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 (Manna 37: Marriage)
Whose Money Is It?
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You came into the world with nothing, and you aren't going to take anything with you when you go. What makes you think that the assets that you get in the time between the snipping of your umbilical cord and the closing of your casket belong to you?

The Bible has an interesting perspective on finances. It says that everything belongs to God.

The earth is the Lord's, and all its fullness; the world and those who dwell therein." (Ps 24:1)

Both riches and honor come from You, and You reign over all. In Your hand is power and might; In Your hand it is to make great and to give strength to all... But who am I, and who are my people, that we should be able to offer so willingly as this? For all things come from You, and of Your own we have given You." (1 Chr 29:12,14)

However, the government certainly doesn't adhere to this position. It requires income taxes from you because your name is on the paycheck.

So where do you fit into the "God owns everything" scenario? That can be answered with one word: oikonomos. Although this sounds more like the name of a prescription ointment for athlete's foot fungus, it is a Greek word that translates into English as "stewardship."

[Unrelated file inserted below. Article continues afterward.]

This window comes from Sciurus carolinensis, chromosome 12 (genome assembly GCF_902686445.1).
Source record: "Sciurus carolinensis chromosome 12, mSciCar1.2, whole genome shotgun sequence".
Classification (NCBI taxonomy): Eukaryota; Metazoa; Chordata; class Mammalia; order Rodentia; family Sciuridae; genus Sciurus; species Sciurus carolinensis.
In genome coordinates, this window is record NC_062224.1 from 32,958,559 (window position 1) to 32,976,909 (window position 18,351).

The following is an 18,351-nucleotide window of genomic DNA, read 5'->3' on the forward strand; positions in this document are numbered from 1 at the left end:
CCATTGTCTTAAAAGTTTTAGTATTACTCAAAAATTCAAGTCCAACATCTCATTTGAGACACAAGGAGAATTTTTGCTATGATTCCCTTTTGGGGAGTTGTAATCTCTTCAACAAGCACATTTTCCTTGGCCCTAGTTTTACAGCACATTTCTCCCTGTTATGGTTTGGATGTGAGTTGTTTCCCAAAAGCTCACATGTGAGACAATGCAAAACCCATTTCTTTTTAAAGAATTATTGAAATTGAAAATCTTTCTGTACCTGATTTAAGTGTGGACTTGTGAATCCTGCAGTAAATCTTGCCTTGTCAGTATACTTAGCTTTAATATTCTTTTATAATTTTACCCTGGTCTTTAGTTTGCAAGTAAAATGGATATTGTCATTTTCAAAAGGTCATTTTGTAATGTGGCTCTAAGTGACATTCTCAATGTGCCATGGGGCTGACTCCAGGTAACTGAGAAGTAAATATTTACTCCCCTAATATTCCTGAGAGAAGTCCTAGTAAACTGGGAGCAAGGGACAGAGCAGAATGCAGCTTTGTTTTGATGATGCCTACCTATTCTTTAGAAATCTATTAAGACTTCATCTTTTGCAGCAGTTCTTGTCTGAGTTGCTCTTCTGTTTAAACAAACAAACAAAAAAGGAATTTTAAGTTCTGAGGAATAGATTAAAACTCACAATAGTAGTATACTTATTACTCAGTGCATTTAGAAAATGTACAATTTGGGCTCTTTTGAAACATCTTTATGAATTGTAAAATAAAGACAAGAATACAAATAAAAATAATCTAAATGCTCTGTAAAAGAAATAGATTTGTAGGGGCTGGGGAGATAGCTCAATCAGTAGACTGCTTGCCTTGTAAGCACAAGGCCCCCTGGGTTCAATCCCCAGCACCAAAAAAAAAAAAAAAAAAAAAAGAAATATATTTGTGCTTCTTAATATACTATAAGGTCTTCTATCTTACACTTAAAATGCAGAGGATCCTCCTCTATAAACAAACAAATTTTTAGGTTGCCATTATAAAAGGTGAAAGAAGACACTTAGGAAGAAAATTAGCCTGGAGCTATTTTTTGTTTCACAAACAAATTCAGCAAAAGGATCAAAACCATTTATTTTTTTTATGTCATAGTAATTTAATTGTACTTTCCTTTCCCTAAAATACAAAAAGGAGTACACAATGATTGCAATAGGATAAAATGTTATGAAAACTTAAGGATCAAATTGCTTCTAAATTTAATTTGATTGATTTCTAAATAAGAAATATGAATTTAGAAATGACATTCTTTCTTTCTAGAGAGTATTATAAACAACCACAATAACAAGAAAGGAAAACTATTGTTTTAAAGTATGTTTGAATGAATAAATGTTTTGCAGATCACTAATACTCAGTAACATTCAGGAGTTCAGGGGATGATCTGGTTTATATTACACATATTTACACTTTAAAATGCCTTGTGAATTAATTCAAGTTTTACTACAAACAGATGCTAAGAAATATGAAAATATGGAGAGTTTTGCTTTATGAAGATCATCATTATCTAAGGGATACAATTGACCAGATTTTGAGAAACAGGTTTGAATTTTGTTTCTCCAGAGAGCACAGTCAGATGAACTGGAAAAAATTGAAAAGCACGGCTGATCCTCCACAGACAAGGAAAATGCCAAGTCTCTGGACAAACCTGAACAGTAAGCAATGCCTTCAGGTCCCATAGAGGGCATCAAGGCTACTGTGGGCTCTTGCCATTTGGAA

The term implies a manager of a household who administers someone else's property. God has made us the stewards of His possessions: "You have made him to have dominion over the works of Your hands; You have put all things under his feet" (Ps 8:6).

If what we have belongs to God, then we should manage it according to His principles. This perspective means that every decision we make about our money—from how to spend it to how to invest it—has spiritual ramifications.

We are not just accountable to God for the few bucks we might toss into the offering box at church, and we are not off the hook with God so long as we pay Him a surcharge of a certain percentage of our earnings. If God owns it all, then we must be faithful stewards in handling all of it.

There are eight areas in which we should be faithful as financial stewards:

We should work diligently. (Prov 12:24, 13:4, 20:4)
We should spend wisely. (Isa 55:2)
We should save consistently. (Mt 25:15-30)
We should avoid debt. (Rom 13:8)
We should give generously. (Prov 11:25, 22:9; 2Cor 9:5)
We should deal with others honestly. (Rom 13:13; 1 Thess 4:12; Heb 13:18)
We should seek wise counsel from others. (Prov 19:20; Judg 18:5; 2 Chron 10:6)
We should teach our children how to manage money properly. (Mt 25:15-30; Deut 4:10)

If you believe the Bible when it says that everything belongs to God, then you can believe the Bible when it says that God will take care of all of your needs. Our part is to be good stewards of what God has given to us; God's part is to make sure that we have everything that we need:

Therefore do not worry, saying, "What shall we eat?" or "What shall we drink?" or "What shall we wear?" For after all these things the Gentiles seek. For your heavenly Father knows that you need all these things. But seek first the kingdom of God and His righteousness and all these things shall be added to you. (Mt 6:31-33)

If we approach our finances as belonging to God instead of ourselves, it will make us more responsible in how we handle our money, and it will change our perspectives about what is important in life.

Living in Sacred Simplicity